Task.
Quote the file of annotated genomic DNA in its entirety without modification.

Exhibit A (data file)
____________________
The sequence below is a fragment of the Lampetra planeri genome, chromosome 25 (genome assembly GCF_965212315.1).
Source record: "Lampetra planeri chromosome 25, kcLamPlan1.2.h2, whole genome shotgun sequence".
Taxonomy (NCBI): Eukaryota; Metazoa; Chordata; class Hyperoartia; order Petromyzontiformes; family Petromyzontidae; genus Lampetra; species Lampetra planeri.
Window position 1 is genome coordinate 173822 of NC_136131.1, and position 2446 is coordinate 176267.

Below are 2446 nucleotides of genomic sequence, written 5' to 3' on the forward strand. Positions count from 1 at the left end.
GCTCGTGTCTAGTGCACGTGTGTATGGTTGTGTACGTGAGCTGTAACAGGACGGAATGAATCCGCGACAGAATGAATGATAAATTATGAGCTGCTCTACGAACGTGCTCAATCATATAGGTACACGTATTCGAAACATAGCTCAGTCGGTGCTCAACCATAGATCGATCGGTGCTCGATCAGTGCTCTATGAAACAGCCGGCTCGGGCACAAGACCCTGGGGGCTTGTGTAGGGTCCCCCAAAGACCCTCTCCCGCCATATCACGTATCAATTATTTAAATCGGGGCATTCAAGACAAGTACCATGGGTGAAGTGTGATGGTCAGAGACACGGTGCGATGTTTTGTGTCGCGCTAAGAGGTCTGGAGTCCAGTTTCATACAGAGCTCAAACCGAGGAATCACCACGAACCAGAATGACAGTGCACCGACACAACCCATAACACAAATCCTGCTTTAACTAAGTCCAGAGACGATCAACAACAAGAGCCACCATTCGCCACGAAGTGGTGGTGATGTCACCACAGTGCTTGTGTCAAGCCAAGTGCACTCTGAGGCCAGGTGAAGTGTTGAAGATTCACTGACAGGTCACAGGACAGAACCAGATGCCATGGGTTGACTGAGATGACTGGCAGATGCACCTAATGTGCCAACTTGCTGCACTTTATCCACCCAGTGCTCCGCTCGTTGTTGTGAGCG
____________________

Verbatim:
The sequence below is a fragment of the Lampetra planeri genome, chromosome 25 (genome assembly GCF_965212315.1).
Source record: "Lampetra planeri chromosome 25, kcLamPlan1.2.h2, whole genome shotgun sequence".
Taxonomy (NCBI): Eukaryota; Metazoa; Chordata; class Hyperoartia; order Petromyzontiformes; family Petromyzontidae; genus Lampetra; species Lampetra planeri.
Window position 1 is genome coordinate 173822 of NC_136131.1, and position 2446 is coordinate 176267.

Below are 2446 nucleotides of genomic sequence, written 5' to 3' on the forward strand. Positions count from 1 at the left end.
GCTCGTGTCTAGTGCACGTGTGTATGGTTGTGTACGTGAGCTGTAACAGGACGGAATGAATCCGCGACAGAATGAATGATAAATTATGAGCTGCTCTACGAACGTGCTCAATCATATAGGTACACGTATTCGAAACATAGCTCAGTCGGTGCTCAACCATAGATCGATCGGTGCTCGATCAGTGCTCTATGAAACAGCCGGCTCGGGCACAAGACCCTGGGGGCTTGTGTAGGGTCCCCCAAAGACCCTCTCCCGCCATATCACGTATCAATTATTTAAATCGGGGCATTCAAGACAAGTACCATGGGTGAAGTGTGATGGTCAGAGACACGGTGCGATGTTTTGTGTCGCGCTAAGAGGTCTGGAGTCCAGTTTCATACAGAGCTCAAACCGAGGAATCACCACGAACCAGAATGACAGTGCACCGACACAACCCATAACACAAATCCTGCTTTAACTAAGTCCAGAGACGATCAACAACAAGAGCCACCATTCGCCACGAAGTGGTGGTGATGTCACCACAGTGCTTGTGTCAAGCCAAGTGCACTCTGAGGCCAGGTGAAGTGTTGAAGATTCACTGACAGGTCACAGGACAGAACCAGATGCCATGGGTTGACTGAGATGACTGGCAGATGCACCTAATGTGCCAACTTGCTGCACTTTATCCACCCAGTGCTCCGCTCGTTGTTGTGAGCG